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Money isn’t everything, but it sure beats whatever’s in second place

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I spotted a comment the other day that no matter how rich you are, you can never be satisfied. That’s humanity for you. It led to asking the question: why do multimillionaires still bother working? The answer is that, as a human, we always have to have something to do. We are a species that needs to work to be satisfied. Or is it working or playing? For example, I liked this answer on Quora:

Let's assume you love playing video games. You're practically addicted. You do well in it and you enjoy it. Now you have become so good, that people pay you to play video games. Slowly, you earn truck loads of money and become a billionaire. You can stop playing video games, and do what you actually enjoy, oh wait...that's playing video games! Money is usually not the primary motivator to work. It's ego/passion/enjoyment/expectations. Billionaires who continue working, do it because that's what they want to do, and not because it gives them money. Their work is their video games.

In other words you carry on working because it’s fun; it’s something to do; you enjoy it; and it gives you fulfilment. It’s definitely not to earn or create more wealth. It’s to keep doing what you like doing.

For example, I look at Jeff Bezos or Mark Zuckerberg and wonder: why do they keep doing what they are doing? They could retire and take it easy. The answer, according to Antonio García Martínez, author of Chaos Monkeys: Obscene Fortune and Random Failure in Silicon Valley, is that “they derive transcendent meaning from capitalism. Without their money, what else would they have?”

In fact, based on lots of research, the link between work and pay is incredibly weak. Interesting work, good leadership and agreeable line managers motivate people, not money.

Another factor here is how much money do you need in order to relax? The Financial Times gives us a clue:

Moira O’Neill, an FT personal finance columnist, has estimated that for an annual retirement income of £33,000, you need a £1.1m savings pot. To get to six figures you need £3.3m, and many wealthy people will not consider £100,000 a year enormous. So if you are planning to stop work well before retirement age and are worth “only” £5m excluding your home, it may not be enough.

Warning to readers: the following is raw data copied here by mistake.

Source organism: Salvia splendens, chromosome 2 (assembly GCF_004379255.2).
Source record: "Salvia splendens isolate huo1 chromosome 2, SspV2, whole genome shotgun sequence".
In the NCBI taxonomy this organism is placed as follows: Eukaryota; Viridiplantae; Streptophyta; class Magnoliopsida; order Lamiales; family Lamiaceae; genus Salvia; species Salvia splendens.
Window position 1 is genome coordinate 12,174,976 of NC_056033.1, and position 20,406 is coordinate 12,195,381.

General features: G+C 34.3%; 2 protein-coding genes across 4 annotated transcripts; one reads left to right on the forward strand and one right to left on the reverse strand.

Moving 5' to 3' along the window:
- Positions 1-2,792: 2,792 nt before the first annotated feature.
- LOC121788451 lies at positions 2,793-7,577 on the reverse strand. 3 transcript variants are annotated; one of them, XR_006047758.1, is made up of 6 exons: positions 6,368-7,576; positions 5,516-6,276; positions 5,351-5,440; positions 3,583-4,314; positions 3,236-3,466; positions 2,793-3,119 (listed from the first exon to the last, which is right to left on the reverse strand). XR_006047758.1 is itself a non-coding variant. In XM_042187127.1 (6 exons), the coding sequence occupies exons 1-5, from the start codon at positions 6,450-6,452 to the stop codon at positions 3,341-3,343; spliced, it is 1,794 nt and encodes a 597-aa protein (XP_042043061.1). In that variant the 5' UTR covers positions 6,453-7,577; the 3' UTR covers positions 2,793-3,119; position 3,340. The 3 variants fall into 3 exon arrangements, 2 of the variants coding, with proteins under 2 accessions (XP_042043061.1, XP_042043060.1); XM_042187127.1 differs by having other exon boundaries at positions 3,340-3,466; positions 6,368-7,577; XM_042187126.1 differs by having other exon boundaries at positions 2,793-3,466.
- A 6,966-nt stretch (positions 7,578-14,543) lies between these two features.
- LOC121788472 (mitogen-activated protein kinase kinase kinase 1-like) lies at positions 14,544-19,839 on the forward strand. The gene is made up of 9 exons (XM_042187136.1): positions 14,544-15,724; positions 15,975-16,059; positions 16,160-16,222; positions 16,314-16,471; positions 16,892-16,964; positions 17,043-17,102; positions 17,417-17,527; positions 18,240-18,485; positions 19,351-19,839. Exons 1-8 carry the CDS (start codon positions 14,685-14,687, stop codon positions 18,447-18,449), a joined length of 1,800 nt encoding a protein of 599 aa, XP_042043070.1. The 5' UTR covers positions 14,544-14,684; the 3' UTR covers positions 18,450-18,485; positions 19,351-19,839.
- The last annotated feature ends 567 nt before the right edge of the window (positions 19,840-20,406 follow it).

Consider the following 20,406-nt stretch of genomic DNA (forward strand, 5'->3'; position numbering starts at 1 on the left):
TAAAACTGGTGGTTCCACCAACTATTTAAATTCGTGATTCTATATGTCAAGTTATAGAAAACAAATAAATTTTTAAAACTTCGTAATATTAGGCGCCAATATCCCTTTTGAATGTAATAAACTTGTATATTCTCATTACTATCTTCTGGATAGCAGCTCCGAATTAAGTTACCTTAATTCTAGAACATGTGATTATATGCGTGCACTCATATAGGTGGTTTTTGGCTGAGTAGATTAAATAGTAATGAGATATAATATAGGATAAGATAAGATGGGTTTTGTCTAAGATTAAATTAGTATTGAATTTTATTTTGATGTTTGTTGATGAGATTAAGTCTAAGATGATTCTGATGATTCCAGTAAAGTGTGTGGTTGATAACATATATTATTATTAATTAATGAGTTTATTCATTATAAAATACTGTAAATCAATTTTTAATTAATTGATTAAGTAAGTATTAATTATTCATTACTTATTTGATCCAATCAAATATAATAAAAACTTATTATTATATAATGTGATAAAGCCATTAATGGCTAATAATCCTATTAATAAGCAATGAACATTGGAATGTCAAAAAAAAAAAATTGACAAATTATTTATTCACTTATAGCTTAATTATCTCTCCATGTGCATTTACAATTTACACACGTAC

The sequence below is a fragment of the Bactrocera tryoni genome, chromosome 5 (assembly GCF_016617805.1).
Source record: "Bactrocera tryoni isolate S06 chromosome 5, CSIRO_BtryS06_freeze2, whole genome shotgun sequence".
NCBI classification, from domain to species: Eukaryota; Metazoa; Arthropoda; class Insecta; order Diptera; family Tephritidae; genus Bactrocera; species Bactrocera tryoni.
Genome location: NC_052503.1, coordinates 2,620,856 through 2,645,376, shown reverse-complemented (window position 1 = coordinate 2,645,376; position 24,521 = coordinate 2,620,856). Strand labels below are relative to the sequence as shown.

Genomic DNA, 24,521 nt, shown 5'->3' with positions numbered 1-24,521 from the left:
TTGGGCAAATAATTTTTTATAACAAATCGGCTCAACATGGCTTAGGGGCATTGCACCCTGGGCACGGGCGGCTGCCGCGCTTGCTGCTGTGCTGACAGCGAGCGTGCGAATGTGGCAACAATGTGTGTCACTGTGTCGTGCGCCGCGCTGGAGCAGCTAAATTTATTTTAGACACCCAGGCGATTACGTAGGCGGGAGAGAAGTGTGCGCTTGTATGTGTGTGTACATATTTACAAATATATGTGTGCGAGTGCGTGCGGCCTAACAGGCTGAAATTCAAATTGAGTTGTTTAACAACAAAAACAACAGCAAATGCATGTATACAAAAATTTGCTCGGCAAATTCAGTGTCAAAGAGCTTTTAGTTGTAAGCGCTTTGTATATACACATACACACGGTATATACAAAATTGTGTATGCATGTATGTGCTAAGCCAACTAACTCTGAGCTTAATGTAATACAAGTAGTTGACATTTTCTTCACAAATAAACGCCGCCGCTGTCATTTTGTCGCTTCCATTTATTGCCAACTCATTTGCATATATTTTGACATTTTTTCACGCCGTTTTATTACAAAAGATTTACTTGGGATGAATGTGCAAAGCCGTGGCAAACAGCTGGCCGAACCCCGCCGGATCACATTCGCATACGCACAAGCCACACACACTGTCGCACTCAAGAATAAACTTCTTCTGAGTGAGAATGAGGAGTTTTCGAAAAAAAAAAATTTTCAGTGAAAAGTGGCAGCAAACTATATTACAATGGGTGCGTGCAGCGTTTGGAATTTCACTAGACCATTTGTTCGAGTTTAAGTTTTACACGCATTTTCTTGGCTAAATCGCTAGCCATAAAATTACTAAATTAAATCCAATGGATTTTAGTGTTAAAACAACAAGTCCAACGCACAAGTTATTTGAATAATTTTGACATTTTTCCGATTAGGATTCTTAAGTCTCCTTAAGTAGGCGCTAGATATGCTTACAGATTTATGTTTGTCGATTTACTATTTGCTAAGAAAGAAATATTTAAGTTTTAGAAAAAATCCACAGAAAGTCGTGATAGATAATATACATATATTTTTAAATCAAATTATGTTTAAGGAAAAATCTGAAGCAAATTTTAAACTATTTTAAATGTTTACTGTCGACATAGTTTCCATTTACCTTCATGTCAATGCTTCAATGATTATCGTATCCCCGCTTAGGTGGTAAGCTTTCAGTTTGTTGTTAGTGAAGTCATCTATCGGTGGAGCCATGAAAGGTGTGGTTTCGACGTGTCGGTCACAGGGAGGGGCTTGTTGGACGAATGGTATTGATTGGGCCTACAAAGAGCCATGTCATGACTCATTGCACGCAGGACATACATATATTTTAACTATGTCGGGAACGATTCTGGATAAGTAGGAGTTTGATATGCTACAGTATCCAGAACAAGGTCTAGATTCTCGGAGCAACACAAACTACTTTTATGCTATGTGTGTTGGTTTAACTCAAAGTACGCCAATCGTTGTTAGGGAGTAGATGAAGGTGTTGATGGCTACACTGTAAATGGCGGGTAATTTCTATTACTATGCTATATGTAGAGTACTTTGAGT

Talking of retirement, I’ve met a lot of retirees who, within years of leaving their full-time work, end up dead. Their children have left home; their spouse most likely hates them; they have no purpose in life apart from playing golf or poker; and they lose the will to live. I dread the day I have to give up writing or creating or thinking or asking questions or just being curious.

Curiosity doesn’t just kill the cat, but it kills the many cool cats who no longer have purpose.

And it’s not just me saying this. It’s people like Warren Buffett (Berkshire Hathaway) and Nassim Taleb (Black Swan).

“Basically, when you get to my age, you’ll really measure your success in life by how many of the people you want to have love you actually do love you. I know many people who have a lot of money, and they get testimonial dinners and they get hospital wings named after them. But the truth is that nobody in the world loves them. That’s the ultimate test of how you have lived your life. The trouble with love is that you can’t buy it. You can buy sex. You can buy testimonial dinners. But the only way to get love is to be lovable. It’s very irritating if you have a lot of money. You’d like to think you could write a check: I’ll buy a million dollars’ worth of love. But it doesn’t work that way. The more you give love away, the more you get.”


“Money can’t buy happiness, but the absence of money can cause unhappiness. Money buys freedom: intellectual freedom, freedom to choose who you vote for, to choose what you want to do professionally. But having what I call ‘fuck you’ money requires a huge amount of discipline. The minute you go a penny over, then you lose your freedom again. If money is the cause of your worry, then you have to restructure your life.”



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Chris M Skinner

Chris Skinner is best known as an independent commentator on the financial markets through his blog,, as author of the bestselling book Digital Bank, and Chair of the European networking forum the Financial Services Club. He has been voted one of the most influential people in banking by The Financial Brand (as well as one of the best blogs), a FinTech Titan (Next Bank), one of the Fintech Leaders you need to follow (City AM, Deluxe and Jax Finance), as well as one of the Top 40 most influential people in financial technology by the Wall Street Journal's Financial News. To learn more click here...

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